Motor Neuron : Stimulation

First, an action potential is initiated by neuron cell body, and then the action potential moves down the axon, a process called propagation, moving towards the axon terminal.

Motor Neuron - AP and neurotransmitter release

The action potential triggers neurotransmitter release from the pre-synaptic terminal, especially acetycholine, which causes the vesicles holding Ach to exocytote Ach into the synaptic cleft.

Motor End Plate Events

Ach first binds to Ach receptors, which causes cations to rish in. Specifically, this Actiin Potential is initiated in the sarcolemma, but it then travels down Transverse Tubules (T Tubules), causing sacroplasmic reticulum to release calcium.

Excitation-Contraction Coupling

This is simply a terms used to describe how an action potential (excitation) can cause contraction. Calcium is by far the key link in this, however, as when calcium is release from the sarcoplasmic reticulum it binds to troponin, a little protein on actin, and continues this process of contraction.

End of Contraction - Acetycholine

When the Action Potential has passed, Ach is no longer release as it is no longer needed, and thus AchE is released to break down the remaining Ach. This recycling process is called reuptake.

End of Contraction - Calcium

This process is a reversible reaction, as when the action potential is finished calcium is released from troponin and then moved back into the sarcoplasmic reticulum. Thus, this basically resets everything.

All or Nothing Contraction

There are no partial contractions.

Mysathenia Gravis

This is an autoimmune disease that attaches Ach receptors, and even though we constantly replace receptors this makes it so that we simply cannot replace fast enough. The main symptom is muscle weakness (like not being able to fully open your eye) . The treatment for this would be AchE inhibitors to block the reuptake process

Tetanus (a.k.a. lockjaw)

This is caused by a bacterial infection that is generally caught when in muddy, rusty areas. This releases an Ach receptor agonist, which acts like Ach, thus causing permanent constant contraction. This often results in death as the diaphragm can never relax, thus they suffocate to death.

Curare

This is a poison from South-American frogs that works as an Ach receptor antagonist, meaning it prevents Ach from acting. When this happens, muscles cannot contract and thus results in a limp paralysis, and often death since the diaphragm cannot contract.

Paralysis of pectoralis minor

Paralysis, as scapula is not held against the body, and thus a "winged scapula", and cannot elevate the arm.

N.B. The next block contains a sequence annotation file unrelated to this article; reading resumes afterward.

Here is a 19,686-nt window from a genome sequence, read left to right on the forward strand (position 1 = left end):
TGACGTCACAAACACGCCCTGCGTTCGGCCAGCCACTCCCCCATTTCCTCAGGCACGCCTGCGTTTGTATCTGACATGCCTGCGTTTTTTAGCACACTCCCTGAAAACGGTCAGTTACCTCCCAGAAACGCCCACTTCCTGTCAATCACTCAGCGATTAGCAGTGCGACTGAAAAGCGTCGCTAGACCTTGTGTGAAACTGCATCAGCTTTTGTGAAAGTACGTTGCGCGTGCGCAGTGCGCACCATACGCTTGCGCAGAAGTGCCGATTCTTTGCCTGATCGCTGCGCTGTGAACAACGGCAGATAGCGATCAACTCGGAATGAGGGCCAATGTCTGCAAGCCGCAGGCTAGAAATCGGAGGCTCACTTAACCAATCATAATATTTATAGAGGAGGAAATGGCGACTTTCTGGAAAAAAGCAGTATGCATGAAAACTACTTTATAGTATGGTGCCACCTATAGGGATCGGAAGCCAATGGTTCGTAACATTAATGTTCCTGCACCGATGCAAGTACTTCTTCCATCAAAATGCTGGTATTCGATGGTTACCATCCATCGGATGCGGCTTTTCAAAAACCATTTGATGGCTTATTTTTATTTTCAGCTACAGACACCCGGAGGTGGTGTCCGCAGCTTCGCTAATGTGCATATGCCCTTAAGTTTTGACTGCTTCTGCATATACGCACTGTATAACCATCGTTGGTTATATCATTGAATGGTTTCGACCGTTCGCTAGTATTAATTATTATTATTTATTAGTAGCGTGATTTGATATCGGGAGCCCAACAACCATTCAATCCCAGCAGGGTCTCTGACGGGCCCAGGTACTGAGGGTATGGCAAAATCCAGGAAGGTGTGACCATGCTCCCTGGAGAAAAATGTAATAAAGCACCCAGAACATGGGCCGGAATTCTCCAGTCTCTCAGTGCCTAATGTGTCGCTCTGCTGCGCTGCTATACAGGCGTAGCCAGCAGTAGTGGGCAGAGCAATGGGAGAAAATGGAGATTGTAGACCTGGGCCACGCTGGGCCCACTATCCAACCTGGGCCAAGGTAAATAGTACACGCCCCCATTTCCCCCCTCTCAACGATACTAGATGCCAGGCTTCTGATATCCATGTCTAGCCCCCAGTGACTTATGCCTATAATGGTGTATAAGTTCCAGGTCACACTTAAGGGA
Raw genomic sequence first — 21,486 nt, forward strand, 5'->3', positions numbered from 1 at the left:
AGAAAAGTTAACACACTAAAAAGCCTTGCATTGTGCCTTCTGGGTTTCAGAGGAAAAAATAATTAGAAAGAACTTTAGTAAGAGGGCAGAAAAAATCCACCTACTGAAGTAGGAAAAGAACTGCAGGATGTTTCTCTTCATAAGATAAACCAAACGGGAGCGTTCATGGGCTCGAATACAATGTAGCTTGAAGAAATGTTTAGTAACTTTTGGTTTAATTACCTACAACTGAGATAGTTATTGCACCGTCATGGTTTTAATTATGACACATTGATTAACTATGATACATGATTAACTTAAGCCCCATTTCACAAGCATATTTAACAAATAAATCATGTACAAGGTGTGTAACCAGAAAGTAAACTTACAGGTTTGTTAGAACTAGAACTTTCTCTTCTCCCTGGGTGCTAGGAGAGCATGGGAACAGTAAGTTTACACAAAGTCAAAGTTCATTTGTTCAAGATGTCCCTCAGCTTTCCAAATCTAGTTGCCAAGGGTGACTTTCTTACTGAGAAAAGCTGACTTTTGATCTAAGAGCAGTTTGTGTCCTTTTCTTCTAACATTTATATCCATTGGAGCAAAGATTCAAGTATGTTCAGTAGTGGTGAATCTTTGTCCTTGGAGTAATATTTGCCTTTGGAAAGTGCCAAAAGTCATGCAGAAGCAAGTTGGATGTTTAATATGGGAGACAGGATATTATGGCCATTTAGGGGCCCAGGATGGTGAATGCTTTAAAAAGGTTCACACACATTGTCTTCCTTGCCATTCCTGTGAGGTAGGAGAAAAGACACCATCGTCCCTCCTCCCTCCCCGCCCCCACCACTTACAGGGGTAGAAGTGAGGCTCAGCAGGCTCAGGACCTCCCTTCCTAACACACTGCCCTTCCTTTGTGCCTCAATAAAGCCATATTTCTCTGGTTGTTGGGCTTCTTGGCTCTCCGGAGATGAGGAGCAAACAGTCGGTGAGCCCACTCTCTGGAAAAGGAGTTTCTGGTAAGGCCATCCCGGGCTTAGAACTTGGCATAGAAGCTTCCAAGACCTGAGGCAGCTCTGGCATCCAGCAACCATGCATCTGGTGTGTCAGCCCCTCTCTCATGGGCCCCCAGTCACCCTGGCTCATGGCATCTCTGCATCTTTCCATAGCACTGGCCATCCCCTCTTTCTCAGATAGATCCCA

Sliding Filament Mechanism

There is no breaking down, simply filaments sliding against each other.

Filaments: Relaxed State

Calcium:
In the sarcoplasmic reticulum, absent from the cytoplasm.
Myosin:
Each head is in an "energized" state, being attached to ADP + P, but the energy simply has not been used yet and most heads are not attached to actin.
Actin:
The actin filaments are just chilling there.
Tropomyosin:
Lying over the myosin's binding spots, so myosin cannot bind to actin.
Troponin:
Lying next to tropomyosin.

Contraction process

1. Calcium is released from the sarcoplasmic reticulum into the cytoplasm and binfs to troponin, which changes troponin's shape.
2. Troponin "nudges" tropomyosin into the actin grooves, thus uncovering the myosin binding sites.
3. The energized myosin heads thus bind to the actin and perform a "power stroke" that pulls actin toward the center of the sarcomere.
4. ADP is released from the heads and a new ATP takes it place, coming from the mitochondria, which is quickly broken down into ADP + P, but which allows the myosin to detach from the actin filament, perform a "recovery stroke", and be ready to contract again.
5. If calcium is still present this process simply repeats.

Contraction: Cycling

Each period of contraction involves multiple attach/power stroke/detach/recovery stroke periods, and it simply needs Calcium and ATP, but we only run out of ATP when dead, hence rigor mortis.

Appearance of Sarcomere

Ultimately, there will be a bigger overlap in filaments, the distance between z lines will decrease, the width of the light band will decrease, and the width of the dark band will remain the same.

Rotator Cuff Muscles

These form a cuff around the humerus, thus unless they are balance concerning muscle tone this can dislocate the shoulder.